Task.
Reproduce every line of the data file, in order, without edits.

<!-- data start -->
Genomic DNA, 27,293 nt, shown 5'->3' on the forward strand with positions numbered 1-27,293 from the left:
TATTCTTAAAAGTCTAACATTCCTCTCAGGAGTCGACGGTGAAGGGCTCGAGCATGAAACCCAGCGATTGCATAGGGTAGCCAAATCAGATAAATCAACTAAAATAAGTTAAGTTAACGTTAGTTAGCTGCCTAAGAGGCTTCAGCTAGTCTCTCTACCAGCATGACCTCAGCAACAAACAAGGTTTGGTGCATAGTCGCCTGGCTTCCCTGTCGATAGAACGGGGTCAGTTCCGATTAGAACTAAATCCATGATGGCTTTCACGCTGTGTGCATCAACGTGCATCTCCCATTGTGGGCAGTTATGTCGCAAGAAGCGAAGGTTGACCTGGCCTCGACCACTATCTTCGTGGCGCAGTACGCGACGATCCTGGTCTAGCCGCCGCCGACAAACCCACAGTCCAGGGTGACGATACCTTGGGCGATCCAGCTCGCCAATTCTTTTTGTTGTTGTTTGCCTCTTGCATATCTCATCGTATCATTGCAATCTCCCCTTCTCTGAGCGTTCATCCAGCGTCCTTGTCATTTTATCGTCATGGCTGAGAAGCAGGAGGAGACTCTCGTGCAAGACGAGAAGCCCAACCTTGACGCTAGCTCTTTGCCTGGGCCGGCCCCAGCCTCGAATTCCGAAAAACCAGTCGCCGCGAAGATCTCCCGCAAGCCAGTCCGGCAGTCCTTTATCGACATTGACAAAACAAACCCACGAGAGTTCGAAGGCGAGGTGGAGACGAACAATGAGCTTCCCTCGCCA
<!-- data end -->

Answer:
Genomic DNA, 27,293 nt, shown 5'->3' on the forward strand with positions numbered 1-27,293 from the left:
TATTCTTAAAAGTCTAACATTCCTCTCAGGAGTCGACGGTGAAGGGCTCGAGCATGAAACCCAGCGATTGCATAGGGTAGCCAAATCAGATAAATCAACTAAAATAAGTTAAGTTAACGTTAGTTAGCTGCCTAAGAGGCTTCAGCTAGTCTCTCTACCAGCATGACCTCAGCAACAAACAAGGTTTGGTGCATAGTCGCCTGGCTTCCCTGTCGATAGAACGGGGTCAGTTCCGATTAGAACTAAATCCATGATGGCTTTCACGCTGTGTGCATCAACGTGCATCTCCCATTGTGGGCAGTTATGTCGCAAGAAGCGAAGGTTGACCTGGCCTCGACCACTATCTTCGTGGCGCAGTACGCGACGATCCTGGTCTAGCCGCCGCCGACAAACCCACAGTCCAGGGTGACGATACCTTGGGCGATCCAGCTCGCCAATTCTTTTTGTTGTTGTTTGCCTCTTGCATATCTCATCGTATCATTGCAATCTCCCCTTCTCTGAGCGTTCATCCAGCGTCCTTGTCATTTTATCGTCATGGCTGAGAAGCAGGAGGAGACTCTCGTGCAAGACGAGAAGCCCAACCTTGACGCTAGCTCTTTGCCTGGGCCGGCCCCAGCCTCGAATTCCGAAAAACCAGTCGCCGCGAAGATCTCCCGCAAGCCAGTCCGGCAGTCCTTTATCGACATTGACAAAACAAACCCACGAGAGTTCGAAGGCGAGGTGGAGACGAACAATGAGCTTCCCTCGCCA